Sudan’s slow, awkward march toward democracy

It’s moving fast now. For three months, the protesters in Khartoum got nowhere with their demand that “the people want the fall of the regime,” but last week, they moved their protest to the real centre of power in Sudan, army headquarters.

The army responded by arresting Omar al-Bashir, the brutal dictator who had ruled the country for the past 30 years.

The generals were only trying to save their own skins, of course. Defence Minister Ahmed Awad ibn Auf, who was being groomed to step into the 75-year-old dictator’s shoes, arrested Bashir and declared that he would lead an interim military council that would hold elections in … oh, let’s say two years.

It was so stupid it was almost funny. Auf didn’t even bother to talk to the protesters outside his headquarters before making his announcement, so they just ignored him and went on protesting.

The other generals clearly felt that Auf hadn’t quite grasped the seriousness of the situation. The crowds were not going away, and some of the army’s own soldiers had fired on the regime’s hired thugs when they tried to harass the protesters. Time to change horses again.

So last Friday night, they persuaded Auf to resign, and made another general, Abdel-Fattah al-Burhan, head of the interim military council instead. Burhan had two advantages: he had gone out and talked to the protesters, and he didn’t actually face International Criminal Court charges or international sanctions for genocide (as Bashir and Auf do).

To sweeten the pot, the military also forced Salah Gosh, head of the murderous and universally hated National Intelligence and Security Service, to resign.

Surely, the protesters would now see sense. All the generals really wanted was two years to destroy the evidence and top up their pension pots with stolen government funds before they went into exile.

No deal. When the crowds chanted “we want the fall of the regime,” they really meant all of the regime.

And then the African Union chimed in with a threat to suspend Sudan from the pan-African organization if the military did not hand power over to the civilians within 15 days.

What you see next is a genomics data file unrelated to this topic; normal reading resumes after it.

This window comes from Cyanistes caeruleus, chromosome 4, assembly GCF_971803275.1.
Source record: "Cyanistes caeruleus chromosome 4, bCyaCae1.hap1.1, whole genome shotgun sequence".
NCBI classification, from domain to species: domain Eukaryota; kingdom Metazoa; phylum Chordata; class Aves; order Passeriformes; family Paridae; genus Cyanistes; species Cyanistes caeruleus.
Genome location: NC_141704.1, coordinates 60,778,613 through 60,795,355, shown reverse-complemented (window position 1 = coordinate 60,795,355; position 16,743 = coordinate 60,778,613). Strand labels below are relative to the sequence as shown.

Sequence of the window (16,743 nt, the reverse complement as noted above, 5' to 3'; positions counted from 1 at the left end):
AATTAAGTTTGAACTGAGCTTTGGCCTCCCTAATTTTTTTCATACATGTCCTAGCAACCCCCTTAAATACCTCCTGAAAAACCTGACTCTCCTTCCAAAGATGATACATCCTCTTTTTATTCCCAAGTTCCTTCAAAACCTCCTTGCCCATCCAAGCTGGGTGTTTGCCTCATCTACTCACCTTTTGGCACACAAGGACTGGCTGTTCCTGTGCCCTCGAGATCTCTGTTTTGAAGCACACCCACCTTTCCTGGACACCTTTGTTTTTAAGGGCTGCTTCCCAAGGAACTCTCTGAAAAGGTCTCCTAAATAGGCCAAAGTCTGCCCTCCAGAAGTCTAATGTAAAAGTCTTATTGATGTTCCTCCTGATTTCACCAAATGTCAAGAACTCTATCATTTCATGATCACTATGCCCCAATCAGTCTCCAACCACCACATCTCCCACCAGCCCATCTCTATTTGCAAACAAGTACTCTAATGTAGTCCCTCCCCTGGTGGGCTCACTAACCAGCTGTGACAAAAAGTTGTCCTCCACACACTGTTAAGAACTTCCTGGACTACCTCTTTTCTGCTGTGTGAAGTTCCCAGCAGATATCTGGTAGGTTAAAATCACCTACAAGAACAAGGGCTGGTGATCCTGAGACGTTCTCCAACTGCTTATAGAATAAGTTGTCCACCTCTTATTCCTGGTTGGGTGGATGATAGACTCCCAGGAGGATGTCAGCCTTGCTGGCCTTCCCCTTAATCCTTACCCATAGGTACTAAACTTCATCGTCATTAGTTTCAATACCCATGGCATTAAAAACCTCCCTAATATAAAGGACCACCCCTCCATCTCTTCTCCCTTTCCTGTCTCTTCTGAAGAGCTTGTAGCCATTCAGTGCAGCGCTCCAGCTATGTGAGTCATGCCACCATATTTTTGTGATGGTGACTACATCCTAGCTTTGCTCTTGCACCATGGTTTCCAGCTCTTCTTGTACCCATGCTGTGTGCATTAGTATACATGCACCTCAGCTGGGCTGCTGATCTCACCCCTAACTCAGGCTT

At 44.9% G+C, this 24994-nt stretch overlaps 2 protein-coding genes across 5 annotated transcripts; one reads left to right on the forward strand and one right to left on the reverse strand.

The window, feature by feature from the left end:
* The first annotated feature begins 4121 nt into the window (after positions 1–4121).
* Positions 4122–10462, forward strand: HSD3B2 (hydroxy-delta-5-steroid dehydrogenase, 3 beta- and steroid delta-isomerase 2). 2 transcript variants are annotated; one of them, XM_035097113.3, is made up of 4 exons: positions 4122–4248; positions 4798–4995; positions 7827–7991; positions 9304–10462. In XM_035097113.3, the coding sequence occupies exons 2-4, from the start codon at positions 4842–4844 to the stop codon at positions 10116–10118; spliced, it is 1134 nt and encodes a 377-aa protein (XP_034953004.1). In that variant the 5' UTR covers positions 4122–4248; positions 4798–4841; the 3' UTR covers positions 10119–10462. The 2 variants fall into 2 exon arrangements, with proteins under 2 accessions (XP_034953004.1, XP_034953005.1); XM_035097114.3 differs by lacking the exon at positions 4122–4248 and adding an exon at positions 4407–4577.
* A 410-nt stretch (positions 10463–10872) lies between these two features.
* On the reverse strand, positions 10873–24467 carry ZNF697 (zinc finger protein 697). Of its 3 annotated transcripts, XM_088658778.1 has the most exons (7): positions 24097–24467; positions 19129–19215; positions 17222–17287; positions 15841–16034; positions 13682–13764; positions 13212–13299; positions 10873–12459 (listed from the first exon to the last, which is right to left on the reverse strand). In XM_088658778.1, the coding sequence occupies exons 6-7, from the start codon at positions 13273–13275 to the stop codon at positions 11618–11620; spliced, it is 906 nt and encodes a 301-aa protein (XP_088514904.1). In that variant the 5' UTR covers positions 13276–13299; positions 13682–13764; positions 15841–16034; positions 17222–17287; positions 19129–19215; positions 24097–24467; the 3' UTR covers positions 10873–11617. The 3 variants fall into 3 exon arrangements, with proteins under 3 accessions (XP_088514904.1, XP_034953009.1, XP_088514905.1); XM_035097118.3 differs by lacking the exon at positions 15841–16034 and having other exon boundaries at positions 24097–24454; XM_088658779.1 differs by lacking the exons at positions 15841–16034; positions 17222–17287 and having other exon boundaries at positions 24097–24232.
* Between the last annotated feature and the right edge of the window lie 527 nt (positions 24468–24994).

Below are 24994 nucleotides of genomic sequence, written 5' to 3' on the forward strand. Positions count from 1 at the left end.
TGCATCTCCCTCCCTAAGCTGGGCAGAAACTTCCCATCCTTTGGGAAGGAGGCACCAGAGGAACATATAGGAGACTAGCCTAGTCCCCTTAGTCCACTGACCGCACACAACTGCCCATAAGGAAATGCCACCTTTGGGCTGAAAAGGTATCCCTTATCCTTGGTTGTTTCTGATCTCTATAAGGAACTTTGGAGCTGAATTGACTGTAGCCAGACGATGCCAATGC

The African Union is a different outfit from its corrupt and useless predecessor, the Organization of African Unity. Despite a few stumbles, the African Union has managed to establish a genuine moral authority in African politics.

So it is reasonable to believe that we may see an all-civilian transitional government in Khartoum. No two-year transition, either. Three months to prepare a free election, six months tops. But then the real problems start.

It’s axiomatic that non-violent democratic revolutions like this one inherit huge economic problems. If there weren’t such problems, most people would not be out in the streets protesting.

Sudan lost three-quarters of its oil income when South Sudan broke away and took most of the oil fields with it eight years ago, and there’s really not much else to sustain Sudan’s 43 million people.

Agriculture could help if there were not massive corruption, but this is a country with millions of hectares of unexploited potential farmland where the price of bread tripled in the past three months.

The soaring cost of food is what finally set off the revolution in Sudan, just as it set off most of those other attempted revolutions in the Arab Spring eight years ago. Only one of the six Arab countries that started down that road in 2011 is both democratic and at peace today, and it certainly feels as if the odds are also stacked against Sudan.

The generals will probably make a deal now that the African Union has come out against them. If they are wise, they will throw a few more of their senior colleagues to the wolves (including Burhan, who has worked closely with another of the regime’s murderous paramilitary groups, the Rapid Support Forces). Then they will withdraw and wait.

The Sudanese Professionals Association that leads the protests is clever and disciplined, but once in power, it will have to make deeply unpopular decisions to rescue the economy from its current paralysis.

And a year or two from now, when everybody is throughly disillusioned by continuing economic hardship and political chaos, the military will try to take back control, just as they did in Egypt.

Their success is not guaranteed, but they will have the full backing of Egypt, Saudi Arabia and the United Arab Emirates. It is, alas, a likely outcome.

Gwynne Dyer’s new book is Growing Pains: The Future of Democracy (and Work).

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